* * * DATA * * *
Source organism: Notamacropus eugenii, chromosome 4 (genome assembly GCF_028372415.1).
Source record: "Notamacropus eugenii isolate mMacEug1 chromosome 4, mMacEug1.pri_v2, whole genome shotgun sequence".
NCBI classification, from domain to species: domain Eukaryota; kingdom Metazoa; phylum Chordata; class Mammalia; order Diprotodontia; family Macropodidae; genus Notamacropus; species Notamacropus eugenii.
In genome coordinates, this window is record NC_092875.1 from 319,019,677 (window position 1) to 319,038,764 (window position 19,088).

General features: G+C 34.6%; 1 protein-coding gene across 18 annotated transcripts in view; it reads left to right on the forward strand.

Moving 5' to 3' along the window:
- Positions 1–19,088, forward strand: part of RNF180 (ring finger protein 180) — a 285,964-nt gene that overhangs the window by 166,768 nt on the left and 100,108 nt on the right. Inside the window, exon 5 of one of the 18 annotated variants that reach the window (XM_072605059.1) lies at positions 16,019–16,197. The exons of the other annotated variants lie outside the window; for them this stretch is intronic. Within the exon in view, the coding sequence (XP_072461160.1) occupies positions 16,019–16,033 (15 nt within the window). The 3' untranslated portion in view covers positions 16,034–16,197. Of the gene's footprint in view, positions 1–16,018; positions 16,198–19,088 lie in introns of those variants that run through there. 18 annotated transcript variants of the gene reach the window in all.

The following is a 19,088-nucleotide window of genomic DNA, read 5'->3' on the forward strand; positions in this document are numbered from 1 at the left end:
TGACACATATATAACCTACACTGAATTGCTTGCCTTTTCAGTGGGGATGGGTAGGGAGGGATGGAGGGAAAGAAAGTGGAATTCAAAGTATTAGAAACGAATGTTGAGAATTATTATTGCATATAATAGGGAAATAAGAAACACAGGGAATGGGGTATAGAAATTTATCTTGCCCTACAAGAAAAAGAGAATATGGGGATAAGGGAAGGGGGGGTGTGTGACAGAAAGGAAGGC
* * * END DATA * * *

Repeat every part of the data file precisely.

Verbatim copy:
Source organism: Notamacropus eugenii, chromosome 4 (genome assembly GCF_028372415.1).
Source record: "Notamacropus eugenii isolate mMacEug1 chromosome 4, mMacEug1.pri_v2, whole genome shotgun sequence".
NCBI classification, from domain to species: domain Eukaryota; kingdom Metazoa; phylum Chordata; class Mammalia; order Diprotodontia; family Macropodidae; genus Notamacropus; species Notamacropus eugenii.
In genome coordinates, this window is record NC_092875.1 from 319,019,677 (window position 1) to 319,038,764 (window position 19,088).

General features: G+C 34.6%; 1 protein-coding gene across 18 annotated transcripts in view; it reads left to right on the forward strand.

Moving 5' to 3' along the window:
- Positions 1–19,088, forward strand: part of RNF180 (ring finger protein 180) — a 285,964-nt gene that overhangs the window by 166,768 nt on the left and 100,108 nt on the right. Inside the window, exon 5 of one of the 18 annotated variants that reach the window (XM_072605059.1) lies at positions 16,019–16,197. The exons of the other annotated variants lie outside the window; for them this stretch is intronic. Within the exon in view, the coding sequence (XP_072461160.1) occupies positions 16,019–16,033 (15 nt within the window). The 3' untranslated portion in view covers positions 16,034–16,197. Of the gene's footprint in view, positions 1–16,018; positions 16,198–19,088 lie in introns of those variants that run through there. 18 annotated transcript variants of the gene reach the window in all.

The following is a 19,088-nucleotide window of genomic DNA, read 5'->3' on the forward strand; positions in this document are numbered from 1 at the left end:
TGACACATATATAACCTACACTGAATTGCTTGCCTTTTCAGTGGGGATGGGTAGGGAGGGATGGAGGGAAAGAAAGTGGAATTCAAAGTATTAGAAACGAATGTTGAGAATTATTATTGCATATAATAGGGAAATAAGAAACACAGGGAATGGGGTATAGAAATTTATCTTGCCCTACAAGAAAAAGAGAATATGGGGATAAGGGAAGGGGGGGTGTGTGACAGAAAGGAAGGC